Previous Message Next Message

  • Eike Albert-Unt

    Eike Albert-Unt May 26, 2006, 4:11 p.m. (Message 45397)

    RE: Reels and Hornpipes

    When I some time ago was trying to find out what hornpipe was then I copied
    this explanation to one of my files about music - maybe it is of some help.
    Not that I understand any of it, mind you :-)  PS! I wish I had written down
    where I found this description.
    With best regards, Eike 
    (I cannot send the file with pictures in this mail, so it will look a bit
    plain ;-)
    The name hornpipe dates back as far as the early 16th century, but originaly
    for a very different dance. The modern rhythm bearing the name evolved
    around mid 18th century.
    Basic hornpipe rhythm
    The modern hornpipe is usually notated in cut or in common time: 
    sometimes in 2/4 time with the 8th note as the beat: 
    Tempo and Feel
    A hornpipe is slightly slower than a reel (about 180 beats per minute) with
    strongly accentuated beats and very distinctive triplet or even dotted feel.
      Sometimes the eight note rhtyhm is notated with dotted notes:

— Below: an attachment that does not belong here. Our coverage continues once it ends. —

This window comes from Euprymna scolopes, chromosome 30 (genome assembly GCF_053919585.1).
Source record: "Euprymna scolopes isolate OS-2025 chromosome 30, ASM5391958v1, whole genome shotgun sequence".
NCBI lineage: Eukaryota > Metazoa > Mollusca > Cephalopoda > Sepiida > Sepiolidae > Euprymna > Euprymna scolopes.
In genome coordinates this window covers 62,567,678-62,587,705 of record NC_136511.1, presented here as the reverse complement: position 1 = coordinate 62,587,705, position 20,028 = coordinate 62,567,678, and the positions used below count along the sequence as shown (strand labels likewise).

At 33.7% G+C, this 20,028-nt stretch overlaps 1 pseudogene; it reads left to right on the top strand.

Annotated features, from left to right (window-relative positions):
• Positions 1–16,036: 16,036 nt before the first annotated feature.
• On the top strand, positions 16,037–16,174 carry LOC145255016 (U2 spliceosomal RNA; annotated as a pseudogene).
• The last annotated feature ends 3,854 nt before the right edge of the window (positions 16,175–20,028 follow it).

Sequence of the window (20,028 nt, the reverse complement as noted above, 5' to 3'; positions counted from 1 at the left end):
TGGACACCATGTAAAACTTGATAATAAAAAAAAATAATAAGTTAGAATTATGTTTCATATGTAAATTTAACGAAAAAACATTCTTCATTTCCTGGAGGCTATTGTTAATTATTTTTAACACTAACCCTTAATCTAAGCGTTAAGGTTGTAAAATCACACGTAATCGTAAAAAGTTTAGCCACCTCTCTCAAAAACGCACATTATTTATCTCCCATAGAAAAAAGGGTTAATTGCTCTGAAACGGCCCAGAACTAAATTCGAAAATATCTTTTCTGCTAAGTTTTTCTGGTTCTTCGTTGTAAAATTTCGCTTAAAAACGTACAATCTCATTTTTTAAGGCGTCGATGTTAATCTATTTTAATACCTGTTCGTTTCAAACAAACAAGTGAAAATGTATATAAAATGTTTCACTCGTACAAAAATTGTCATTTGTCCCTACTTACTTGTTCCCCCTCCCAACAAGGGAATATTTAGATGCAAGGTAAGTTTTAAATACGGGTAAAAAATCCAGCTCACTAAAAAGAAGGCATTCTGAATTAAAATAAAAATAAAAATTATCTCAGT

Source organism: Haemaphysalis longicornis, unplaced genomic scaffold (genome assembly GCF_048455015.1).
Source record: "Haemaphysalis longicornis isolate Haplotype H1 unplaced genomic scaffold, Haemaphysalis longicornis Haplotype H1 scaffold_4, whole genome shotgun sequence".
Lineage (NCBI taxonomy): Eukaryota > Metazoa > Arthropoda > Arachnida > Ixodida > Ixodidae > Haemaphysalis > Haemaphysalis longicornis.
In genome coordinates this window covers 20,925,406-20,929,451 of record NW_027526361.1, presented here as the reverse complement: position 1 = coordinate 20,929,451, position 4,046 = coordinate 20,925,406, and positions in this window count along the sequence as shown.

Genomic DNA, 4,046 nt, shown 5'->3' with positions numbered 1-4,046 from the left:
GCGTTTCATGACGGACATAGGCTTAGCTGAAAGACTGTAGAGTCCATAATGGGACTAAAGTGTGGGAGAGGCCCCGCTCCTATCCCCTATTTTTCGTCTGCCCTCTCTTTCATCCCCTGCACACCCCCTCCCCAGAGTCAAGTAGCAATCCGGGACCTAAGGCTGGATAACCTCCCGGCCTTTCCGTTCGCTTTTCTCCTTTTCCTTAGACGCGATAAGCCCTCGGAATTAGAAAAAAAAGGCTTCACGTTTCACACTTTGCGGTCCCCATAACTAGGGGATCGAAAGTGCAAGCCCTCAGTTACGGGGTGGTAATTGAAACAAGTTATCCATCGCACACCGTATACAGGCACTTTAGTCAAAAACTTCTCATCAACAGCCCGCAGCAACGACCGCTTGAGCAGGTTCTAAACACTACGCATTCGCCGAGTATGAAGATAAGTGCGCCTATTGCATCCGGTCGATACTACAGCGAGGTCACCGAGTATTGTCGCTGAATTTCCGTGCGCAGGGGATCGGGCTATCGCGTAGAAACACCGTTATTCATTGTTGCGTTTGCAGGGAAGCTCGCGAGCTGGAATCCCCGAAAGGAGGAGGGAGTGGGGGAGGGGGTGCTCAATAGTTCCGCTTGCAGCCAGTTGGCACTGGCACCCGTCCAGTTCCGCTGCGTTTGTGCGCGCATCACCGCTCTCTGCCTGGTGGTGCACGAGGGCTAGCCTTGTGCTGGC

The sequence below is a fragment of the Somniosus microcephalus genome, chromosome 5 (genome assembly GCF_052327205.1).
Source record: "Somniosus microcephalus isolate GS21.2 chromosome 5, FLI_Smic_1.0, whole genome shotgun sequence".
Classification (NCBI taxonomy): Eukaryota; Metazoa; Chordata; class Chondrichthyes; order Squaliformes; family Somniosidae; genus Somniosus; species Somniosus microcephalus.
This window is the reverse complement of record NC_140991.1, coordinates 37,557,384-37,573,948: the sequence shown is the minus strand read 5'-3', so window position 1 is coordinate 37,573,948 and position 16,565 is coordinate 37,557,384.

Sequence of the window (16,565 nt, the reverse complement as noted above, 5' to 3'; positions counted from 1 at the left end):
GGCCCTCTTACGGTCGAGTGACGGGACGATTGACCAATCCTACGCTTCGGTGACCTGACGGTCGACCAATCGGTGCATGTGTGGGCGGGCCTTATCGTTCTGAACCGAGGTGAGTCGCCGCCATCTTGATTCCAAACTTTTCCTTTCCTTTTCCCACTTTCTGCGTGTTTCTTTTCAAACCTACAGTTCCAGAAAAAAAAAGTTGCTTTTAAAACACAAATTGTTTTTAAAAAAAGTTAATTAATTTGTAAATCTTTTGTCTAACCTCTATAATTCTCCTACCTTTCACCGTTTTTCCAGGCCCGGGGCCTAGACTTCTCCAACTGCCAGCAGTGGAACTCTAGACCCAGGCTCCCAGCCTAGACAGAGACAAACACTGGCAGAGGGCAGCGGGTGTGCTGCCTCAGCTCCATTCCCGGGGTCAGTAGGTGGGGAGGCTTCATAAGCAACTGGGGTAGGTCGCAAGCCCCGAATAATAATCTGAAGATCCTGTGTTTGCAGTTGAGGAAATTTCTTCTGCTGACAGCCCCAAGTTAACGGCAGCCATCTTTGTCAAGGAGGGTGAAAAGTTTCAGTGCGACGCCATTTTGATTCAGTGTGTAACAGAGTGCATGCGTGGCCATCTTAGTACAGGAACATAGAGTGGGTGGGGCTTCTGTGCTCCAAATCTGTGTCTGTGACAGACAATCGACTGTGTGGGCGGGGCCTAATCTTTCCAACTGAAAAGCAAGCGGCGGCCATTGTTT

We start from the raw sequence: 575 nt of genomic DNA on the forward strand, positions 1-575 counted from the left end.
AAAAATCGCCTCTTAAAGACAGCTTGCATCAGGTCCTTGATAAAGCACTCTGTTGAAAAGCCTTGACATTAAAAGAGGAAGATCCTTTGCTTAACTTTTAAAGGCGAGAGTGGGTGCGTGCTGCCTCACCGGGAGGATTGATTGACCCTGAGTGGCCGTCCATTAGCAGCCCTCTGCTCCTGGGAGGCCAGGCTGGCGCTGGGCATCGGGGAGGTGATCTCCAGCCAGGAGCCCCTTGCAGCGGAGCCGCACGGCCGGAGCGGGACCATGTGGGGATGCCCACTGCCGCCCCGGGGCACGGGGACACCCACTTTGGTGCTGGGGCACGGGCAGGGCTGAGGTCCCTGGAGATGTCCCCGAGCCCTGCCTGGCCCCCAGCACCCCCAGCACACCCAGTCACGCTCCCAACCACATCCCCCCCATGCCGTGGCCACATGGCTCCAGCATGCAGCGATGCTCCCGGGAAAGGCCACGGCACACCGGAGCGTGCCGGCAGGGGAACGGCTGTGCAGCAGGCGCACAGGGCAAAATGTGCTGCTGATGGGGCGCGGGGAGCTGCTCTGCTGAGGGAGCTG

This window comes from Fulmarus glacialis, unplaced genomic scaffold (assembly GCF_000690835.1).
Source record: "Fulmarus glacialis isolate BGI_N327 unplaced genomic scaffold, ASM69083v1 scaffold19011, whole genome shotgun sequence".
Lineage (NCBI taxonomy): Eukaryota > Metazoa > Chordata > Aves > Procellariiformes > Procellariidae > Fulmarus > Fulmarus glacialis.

sometimes they're notated as even ones: 
    This is just a matter of notation though. You play the hornpipe with the
    same feel in both cases.
      The 2/4 hornpipe notation is also just a case of notation. Everything is
    notated with half the note values - fourth notes in common time becomes
    eight notes in 2/4 time, eight notes become sixteenth notes and so on. Some
    musicians tend to play 2/4 horpipes with a slightly faster beat, but the
    difference isn't that big and it's not an absolute rule anyway.
    Rhythm patterns
    The two most useful basic strumming patterns for a hornpipe is the bass
    note-chord pattern: 
    the "Drunken sailor" pattern: 
    and a combination of the two: 
    just like the reel. 
    You may also want to add eight notes on the third beat: 
    Of course you don't have to stick to the same rhythm pattern throughout.
    Don't be afraid to add or remove an egth note offbeat here and there.
    Triplets can be very effective in a hornpipe too - as long as they're not

Previous Message Next Message